WASHINGTON (DARPA PR) — The Defense Advanced Research Projects Agency (DARPA) Tactical Technology Office (TTO) is sponsoring a Proposers Day to provide information to potential proposers on the objectives of the XS-1 program in advance of a planned Phase II and III Program Solicitation (PS). The Proposers Day will be held on Friday, April 29, 2016 at the DARPA Conference Center, 675 North Randolph Street, Arlington, VA 22203-2114 from 1:00PM to 4:30PM Eastern Time. Advance registration is required. A live webcast will be available for those who cannot attend in person.
The overall objective of the XS-1 Phase II and III program is to design, build, and flight test a reusable booster system to support an expendable upper stage capable of inserting 3,000 pounds to orbit, with a design goal of less than $5M cost per launch for an operational system. The program will demonstrate on-demand and rapid operations by flying the booster ten times in ten days and launching a demonstration payload greater than 900 pounds to orbit. Based on the results of Phase I, DARPA anticipates awarding Phase II and III of the XS-1 program using an other transaction for prototype agreement. Refer to the attachment, “DARPA-SN-16-29 4-7-2016,” for complete details of this Special Notice including registration instructions.
I was conducting some research into Defense Department Small Business Innovation Research (SBIR) awards to see what space and rocket projects it has been funding. I found a group of SBIR Phase I contracts awarded by DARPA in 2015, most of them related to the XS-1 launcher program. I don’t think I’ve written about them previously.
The Defense Advanced Research Projects Agency (DARPA) is requesting $175.24 million for fiscal year (FY) 2017 for the development of space systems and technology, an increase of $48.5 million over current fiscal year spending.
The ambitious XS-1 program, which aims to develop fully-reusable launch vehicle system, once again tops DARPA’s space spending with proposed spending of $50.5 million. The program received $30 million for FY 2016.
A new Government Accountability Office (GAO) study has found the Defense Department lacks a consolidated plan for developing a responsive launch capability that could rapidly place satellites into orbit on short notice.
Greetings from Mojave. I had hoped to be greeting you from Las Cruces from the International Symposium for Personal and Commercial Spaceflight (ISPCS — pronounced ‘Lĕh-‘nérd ‘Is-pic-us). But, my plans to leave one desert town to travel across vast stretches of desert to a larger desert town didn’t work out this year. (I don’t know why; it sounded like so much fun.)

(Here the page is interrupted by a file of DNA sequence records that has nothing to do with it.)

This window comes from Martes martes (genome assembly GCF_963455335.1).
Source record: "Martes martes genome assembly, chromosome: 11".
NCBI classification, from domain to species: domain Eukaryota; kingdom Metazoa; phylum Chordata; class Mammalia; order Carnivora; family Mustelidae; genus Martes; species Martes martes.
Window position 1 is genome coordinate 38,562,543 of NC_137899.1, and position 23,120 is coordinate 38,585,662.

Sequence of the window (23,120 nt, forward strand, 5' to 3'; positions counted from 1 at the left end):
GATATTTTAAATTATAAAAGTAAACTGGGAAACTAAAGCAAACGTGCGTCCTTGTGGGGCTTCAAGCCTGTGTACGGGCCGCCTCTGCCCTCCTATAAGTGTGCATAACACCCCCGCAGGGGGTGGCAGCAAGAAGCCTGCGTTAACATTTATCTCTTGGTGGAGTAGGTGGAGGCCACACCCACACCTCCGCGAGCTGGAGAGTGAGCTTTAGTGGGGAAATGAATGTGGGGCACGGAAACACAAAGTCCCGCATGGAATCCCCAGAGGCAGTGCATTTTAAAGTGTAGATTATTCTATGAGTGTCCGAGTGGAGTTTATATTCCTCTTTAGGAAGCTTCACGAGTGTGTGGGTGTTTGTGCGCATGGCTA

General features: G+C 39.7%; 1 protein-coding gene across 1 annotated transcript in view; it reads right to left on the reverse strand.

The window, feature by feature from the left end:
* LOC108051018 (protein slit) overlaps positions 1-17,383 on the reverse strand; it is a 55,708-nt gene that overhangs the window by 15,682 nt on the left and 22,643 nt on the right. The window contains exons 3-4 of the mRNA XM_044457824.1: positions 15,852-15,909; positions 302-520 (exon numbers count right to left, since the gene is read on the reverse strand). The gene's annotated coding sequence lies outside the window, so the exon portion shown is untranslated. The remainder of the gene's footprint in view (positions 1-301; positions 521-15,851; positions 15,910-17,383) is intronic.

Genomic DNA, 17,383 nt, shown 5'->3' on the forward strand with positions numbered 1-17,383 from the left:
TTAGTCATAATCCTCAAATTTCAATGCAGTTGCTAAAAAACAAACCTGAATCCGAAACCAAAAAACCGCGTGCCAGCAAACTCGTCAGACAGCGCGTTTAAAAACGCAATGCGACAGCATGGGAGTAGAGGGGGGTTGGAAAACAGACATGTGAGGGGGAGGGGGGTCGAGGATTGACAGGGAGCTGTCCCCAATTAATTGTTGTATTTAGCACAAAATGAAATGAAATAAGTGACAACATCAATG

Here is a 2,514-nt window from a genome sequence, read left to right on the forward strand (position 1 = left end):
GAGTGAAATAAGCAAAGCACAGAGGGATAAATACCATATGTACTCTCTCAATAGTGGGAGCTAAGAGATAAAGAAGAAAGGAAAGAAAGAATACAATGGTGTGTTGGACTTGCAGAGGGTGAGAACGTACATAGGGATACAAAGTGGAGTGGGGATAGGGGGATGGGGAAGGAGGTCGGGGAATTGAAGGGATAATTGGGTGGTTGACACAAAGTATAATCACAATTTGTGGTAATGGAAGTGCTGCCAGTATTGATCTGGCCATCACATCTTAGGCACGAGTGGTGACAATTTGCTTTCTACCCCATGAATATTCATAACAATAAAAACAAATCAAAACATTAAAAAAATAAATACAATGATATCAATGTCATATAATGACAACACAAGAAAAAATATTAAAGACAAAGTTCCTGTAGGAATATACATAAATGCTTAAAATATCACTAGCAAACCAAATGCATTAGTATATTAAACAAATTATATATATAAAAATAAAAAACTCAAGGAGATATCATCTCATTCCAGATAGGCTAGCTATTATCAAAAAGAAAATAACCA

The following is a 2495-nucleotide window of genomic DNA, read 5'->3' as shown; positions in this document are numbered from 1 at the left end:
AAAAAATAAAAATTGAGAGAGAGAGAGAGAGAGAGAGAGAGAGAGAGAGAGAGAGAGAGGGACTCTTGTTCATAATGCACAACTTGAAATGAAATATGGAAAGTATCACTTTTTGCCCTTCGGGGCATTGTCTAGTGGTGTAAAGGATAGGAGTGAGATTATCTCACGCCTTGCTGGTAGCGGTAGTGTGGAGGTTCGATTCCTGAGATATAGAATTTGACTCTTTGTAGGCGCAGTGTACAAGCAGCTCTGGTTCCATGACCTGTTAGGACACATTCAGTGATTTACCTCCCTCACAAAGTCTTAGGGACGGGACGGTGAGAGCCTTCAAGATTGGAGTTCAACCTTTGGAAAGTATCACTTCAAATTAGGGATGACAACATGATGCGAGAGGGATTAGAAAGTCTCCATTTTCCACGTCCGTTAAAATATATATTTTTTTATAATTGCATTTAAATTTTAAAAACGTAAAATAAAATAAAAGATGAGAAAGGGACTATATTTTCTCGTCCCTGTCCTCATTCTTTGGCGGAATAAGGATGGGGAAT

DARPA has awarded an additional $20 million in funding for the XS-1 program:
Boeing, Northrop Grumman and Masten Space Systems have won additional funding from the US Defense Advanced Research Projects Agency (DARPA), to continue developing their concepts for the United States military’s XS-1 robotic space plane under the program’s second phase (Phase 1B).
The current phase funds the “development of the XS-1 demonstration concept, substantiating identified core component technologies, mitigating risk, developing a Technology Maturation Plan (TMP), and performing several demonstration tasks,” DARPA said. Completion of Phase 1B is expected by August 2016. All three companies had received money in the summer of 2014 for initial “Phase 1″ design work. The first XS-1 orbital mission could take place as early as 2018, DARPA said.
The objective of the Experimental Spaceplane XS-1 program is to demonstrate relevant technologies and then fabricate and fly a reusable, unmanned aircraft to the edge of space. The XS-1 would then deploy a small expendable upper stage able to launch a 3,000-pound spacecraft to Earth orbit at a cost of no more than $5M, or about one-tenth the cost of today’s launch systems.
Happy New Year! Once again, it is my pleasure to provide an update on our 2014 goal achievement and lay out our vision for 2015. This past year has been extremely busy at Mojave Air & Space Port. While we witnessed many successes we also came to grips with losing three members of our flight test family. In retrospect, regardless of how we view any success in 2014 the reality of the events of 24 and 31 October will live with us forever. As we move into 2015, we must constantly realize that the work we perform is essential for the continued mobility of the traveling world but the cost associated with our achievement is often high and deeply personal.
In February 2014, the AVBoT held their annual outlook conference in Mojave. This was a first and noteworthy event for us. The event was highlighted by a charged and emotional speech by Captain Mark Kelly USN/ NASA Astronaut. We hosted nearly 1200 guests to our event center and took full advantage to show off our economic growth and achievement.